Friday, August 3, 2018

The Films of Spike Lee: Malcolm X (1992)

Malcolm X (1992)
Directed by: Spike Lee.
Written by: Spike Lee and Arnold Perl based on the book by Alex Haley and Malcolm X.
Starring: Denzel Washington (Malcolm X), Angela Bassett (Betty Shabazz), Albert Hall (Baines), Al Freeman, Jr. (Elijah Muhammad), Delroy Lindo (West Indian Archie), Spike Lee (Shorty), Roger Guenveur Smith (Rudy), Theresa Randle (Laura), Kate Vernon (Sophia), Lonette McKee (Louise Little), Tommy Hollis (Earl Little), James McDaniel (Brother Earl), Steve White (Brother Johnson), Ernest Lee Thomas (Sidney), Jean-Claude La Marre (Benjamin 2X), Wendell Pierce (Ben Thomas), Giancarlo Esposito (Thomas Hagan), Leonard L. Thomas (Leon Davis), David Patrick Kelly (Mr. Ostrowski), Bobby Seale (Street Preacher), Al Sharpton (Street Preacher), Christopher Plummer (Chaplain Gill), Karen Allen (Miss Dunne), Peter Boyle (Captain Green), William Kunstler (The Judge - Boston), Nelson Mandela (Soweto Teacher), Craig Wasson (TV Host), Ossie Davis (Eulogy Performer).
The case can be made that Spike Lee’s Malcolm X is the greatest biopic of all time – it is certainly my favorite. It’s that rare biopic that manages to capture a whole complex human being, and doesn’t try to make him into a saint, and doesn’t try to demonize him either. It see Malcolm X with clear eyes – and it becomes clear by the end that perhaps the biggest tragedy of his assassination is that he was just starting a new chapter in his life, with a new, more inclusive way of thinking – while still maintaining the fiery rhetoric and opinions that made him an icon in the first place. Who knows what Malcolm X would have become if given more time on this planet.
One of the keys to Malcolm X working as well as it does is that Lee takes his time – the film runs 200 minutes, and uses every one of them wisely. The film spends a little more than an hour of that time on Malcolm before the Nation of Islam, and his conversion in prison. It shows his upbringing the son of a preacher, who was murdered, who was ripped away from his family, and knew racism his whole life. It shows his descent into drug addiction and crime. He gets his start there with his childhood friend Shorty (Lee himself), and how he gets involved with West Indian Archie (Delroy Lindo) – a ruthless numbers kingpin. When he gets to prison, he is lost – but is drawn to Baines (Albert Hall), who preaches about Allah – and the Honorable Elijah Muhammad (Al Freeman Jr.) – the head of the Nation of Islam. Malcolm, who was always smart, takes to it quickly. Out of jail, he becomes one of the faces of the Nation of Islam – its most outspoken spokesman. He marries, has kids – but perhaps becomes too big for the Nation to hold him. There is jealously there – and his faith, not in Allah, but in Elijah Muhammad is shaken. He will be killed by the same organization he once served so well.
That’s a lot of material for a movie to cover – but Lee does so brilliantly. He famously took over the project from Norman Jewison – when Lee complained (not incorrectly) that a black filmmaker should tell Malcolm’s story. Jewison is a fine director himself, but it’s hard to see him doing a film this bold and ambitious. The greatest asset Lee has is Denzel Washington in the lead role – one of the greatest performances in screen history. Washington is equally comfortable being the young, brash, confident hustler at the beginning of the film, the fiery orator whose speeches made him famous in the middle, and the tired, weary man at the end. It’s a role that demands much of Washington, and he rises to every challenge. Lee is with him the whole time – there are a lot of speeches sprinkled throughout the film – and they can be difficult to make interesting and not repetitive. Washington does his part – he nails the vocal inflections and tone of Malcolm – delivering the speeches with the same fire. But Lee makes them interesting as well – he places them in context, he concentrates not just on the words, but on the crowds, and how they hang on his every word. Never has a movie with so many speeches not seemed that merely speechifying – which can be the death of drama.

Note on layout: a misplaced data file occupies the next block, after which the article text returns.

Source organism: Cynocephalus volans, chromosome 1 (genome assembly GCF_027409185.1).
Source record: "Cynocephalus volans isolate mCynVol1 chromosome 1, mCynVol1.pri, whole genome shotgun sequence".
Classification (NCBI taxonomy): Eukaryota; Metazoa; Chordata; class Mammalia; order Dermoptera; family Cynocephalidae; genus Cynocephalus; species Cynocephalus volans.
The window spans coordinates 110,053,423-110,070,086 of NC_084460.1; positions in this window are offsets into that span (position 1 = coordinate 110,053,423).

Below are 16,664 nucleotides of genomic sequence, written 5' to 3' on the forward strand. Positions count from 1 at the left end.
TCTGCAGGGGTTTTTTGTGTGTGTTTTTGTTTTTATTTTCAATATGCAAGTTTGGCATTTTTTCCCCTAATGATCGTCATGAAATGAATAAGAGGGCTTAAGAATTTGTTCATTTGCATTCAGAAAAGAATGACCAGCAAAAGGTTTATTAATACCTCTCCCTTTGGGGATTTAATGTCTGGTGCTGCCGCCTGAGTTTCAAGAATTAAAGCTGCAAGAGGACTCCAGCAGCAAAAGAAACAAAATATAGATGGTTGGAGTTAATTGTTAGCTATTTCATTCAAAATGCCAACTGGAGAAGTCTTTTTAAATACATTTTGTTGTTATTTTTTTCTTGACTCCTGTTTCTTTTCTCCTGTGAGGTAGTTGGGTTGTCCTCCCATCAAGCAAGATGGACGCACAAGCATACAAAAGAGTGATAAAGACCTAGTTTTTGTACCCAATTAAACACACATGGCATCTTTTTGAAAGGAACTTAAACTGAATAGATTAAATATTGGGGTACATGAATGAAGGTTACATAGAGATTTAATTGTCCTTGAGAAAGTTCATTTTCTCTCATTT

Lee does everything else right in the movie as well. The supporting cast is all good – they don’t allow themselves to be completely bowled over by Washington, but they don’t steal the spotlight from him either. The period detail – spanning mainly from the club scenes of 1940s Harlem, with its clubs, through the 1960s is perfect. Ruth Carter’s costumes (the only Oscar nomination the film received outside of Washington’s performance) are the best of her great career – and the work by Ernest Dickerson as cinematographer, Wynn Thomas’s production design, Barry Alexander Brown as editor (who had a massive task) and perhaps Terrence Blanchard’s best score all excel as well.
Lee doesn’t fall into the traps of most that most biopics do – that play like a series of greatest hits. He’s more interested in who Malcolm was – and his progression from a young age, into the man he became – and was still in the process of becoming. It is a huge, bold, ambitious movie – one in which Lee takes one massive chance after another, and pretty much nails each and every one. The film is a masterpiece – pure and simple.

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